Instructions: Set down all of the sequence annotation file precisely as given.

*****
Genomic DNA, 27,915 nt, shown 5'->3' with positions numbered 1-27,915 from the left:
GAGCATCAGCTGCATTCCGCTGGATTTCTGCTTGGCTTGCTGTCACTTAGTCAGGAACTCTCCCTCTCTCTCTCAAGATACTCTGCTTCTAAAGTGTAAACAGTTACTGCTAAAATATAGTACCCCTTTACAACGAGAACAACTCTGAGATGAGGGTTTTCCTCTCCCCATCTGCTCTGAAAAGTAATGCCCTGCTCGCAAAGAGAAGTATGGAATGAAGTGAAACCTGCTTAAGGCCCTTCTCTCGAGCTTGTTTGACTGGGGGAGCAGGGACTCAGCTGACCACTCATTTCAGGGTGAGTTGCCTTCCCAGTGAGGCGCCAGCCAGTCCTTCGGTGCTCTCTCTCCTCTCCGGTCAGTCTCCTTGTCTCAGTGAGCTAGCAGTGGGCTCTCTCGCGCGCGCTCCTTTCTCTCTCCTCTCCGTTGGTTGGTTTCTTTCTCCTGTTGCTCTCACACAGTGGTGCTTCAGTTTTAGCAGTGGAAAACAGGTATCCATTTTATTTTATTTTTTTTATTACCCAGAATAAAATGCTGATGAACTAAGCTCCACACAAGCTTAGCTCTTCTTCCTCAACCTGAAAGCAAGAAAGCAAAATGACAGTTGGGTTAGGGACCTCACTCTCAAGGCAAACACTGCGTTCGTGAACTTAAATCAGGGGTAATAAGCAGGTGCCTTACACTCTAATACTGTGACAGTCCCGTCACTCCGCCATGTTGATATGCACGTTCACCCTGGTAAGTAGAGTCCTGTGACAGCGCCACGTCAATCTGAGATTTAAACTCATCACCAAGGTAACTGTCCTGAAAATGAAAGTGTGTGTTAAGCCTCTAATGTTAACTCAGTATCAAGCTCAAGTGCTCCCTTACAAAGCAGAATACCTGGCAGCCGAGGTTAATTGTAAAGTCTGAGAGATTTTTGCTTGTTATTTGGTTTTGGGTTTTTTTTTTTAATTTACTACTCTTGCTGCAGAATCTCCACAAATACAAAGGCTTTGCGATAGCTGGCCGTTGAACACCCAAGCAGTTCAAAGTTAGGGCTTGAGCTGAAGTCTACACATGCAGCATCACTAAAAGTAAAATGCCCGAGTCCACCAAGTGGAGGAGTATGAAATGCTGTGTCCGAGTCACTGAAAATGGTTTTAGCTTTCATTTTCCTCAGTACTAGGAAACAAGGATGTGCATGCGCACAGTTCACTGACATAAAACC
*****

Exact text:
Genomic DNA, 27,915 nt, shown 5'->3' with positions numbered 1-27,915 from the left:
GAGCATCAGCTGCATTCCGCTGGATTTCTGCTTGGCTTGCTGTCACTTAGTCAGGAACTCTCCCTCTCTCTCTCAAGATACTCTGCTTCTAAAGTGTAAACAGTTACTGCTAAAATATAGTACCCCTTTACAACGAGAACAACTCTGAGATGAGGGTTTTCCTCTCCCCATCTGCTCTGAAAAGTAATGCCCTGCTCGCAAAGAGAAGTATGGAATGAAGTGAAACCTGCTTAAGGCCCTTCTCTCGAGCTTGTTTGACTGGGGGAGCAGGGACTCAGCTGACCACTCATTTCAGGGTGAGTTGCCTTCCCAGTGAGGCGCCAGCCAGTCCTTCGGTGCTCTCTCTCCTCTCCGGTCAGTCTCCTTGTCTCAGTGAGCTAGCAGTGGGCTCTCTCGCGCGCGCTCCTTTCTCTCTCCTCTCCGTTGGTTGGTTTCTTTCTCCTGTTGCTCTCACACAGTGGTGCTTCAGTTTTAGCAGTGGAAAACAGGTATCCATTTTATTTTATTTTTTTTATTACCCAGAATAAAATGCTGATGAACTAAGCTCCACACAAGCTTAGCTCTTCTTCCTCAACCTGAAAGCAAGAAAGCAAAATGACAGTTGGGTTAGGGACCTCACTCTCAAGGCAAACACTGCGTTCGTGAACTTAAATCAGGGGTAATAAGCAGGTGCCTTACACTCTAATACTGTGACAGTCCCGTCACTCCGCCATGTTGATATGCACGTTCACCCTGGTAAGTAGAGTCCTGTGACAGCGCCACGTCAATCTGAGATTTAAACTCATCACCAAGGTAACTGTCCTGAAAATGAAAGTGTGTGTTAAGCCTCTAATGTTAACTCAGTATCAAGCTCAAGTGCTCCCTTACAAAGCAGAATACCTGGCAGCCGAGGTTAATTGTAAAGTCTGAGAGATTTTTGCTTGTTATTTGGTTTTGGGTTTTTTTTTTTAATTTACTACTCTTGCTGCAGAATCTCCACAAATACAAAGGCTTTGCGATAGCTGGCCGTTGAACACCCAAGCAGTTCAAAGTTAGGGCTTGAGCTGAAGTCTACACATGCAGCATCACTAAAAGTAAAATGCCCGAGTCCACCAAGTGGAGGAGTATGAAATGCTGTGTCCGAGTCACTGAAAATGGTTTTAGCTTTCATTTTCCTCAGTACTAGGAAACAAGGATGTGCATGCGCACAGTTCACTGACATAAAACC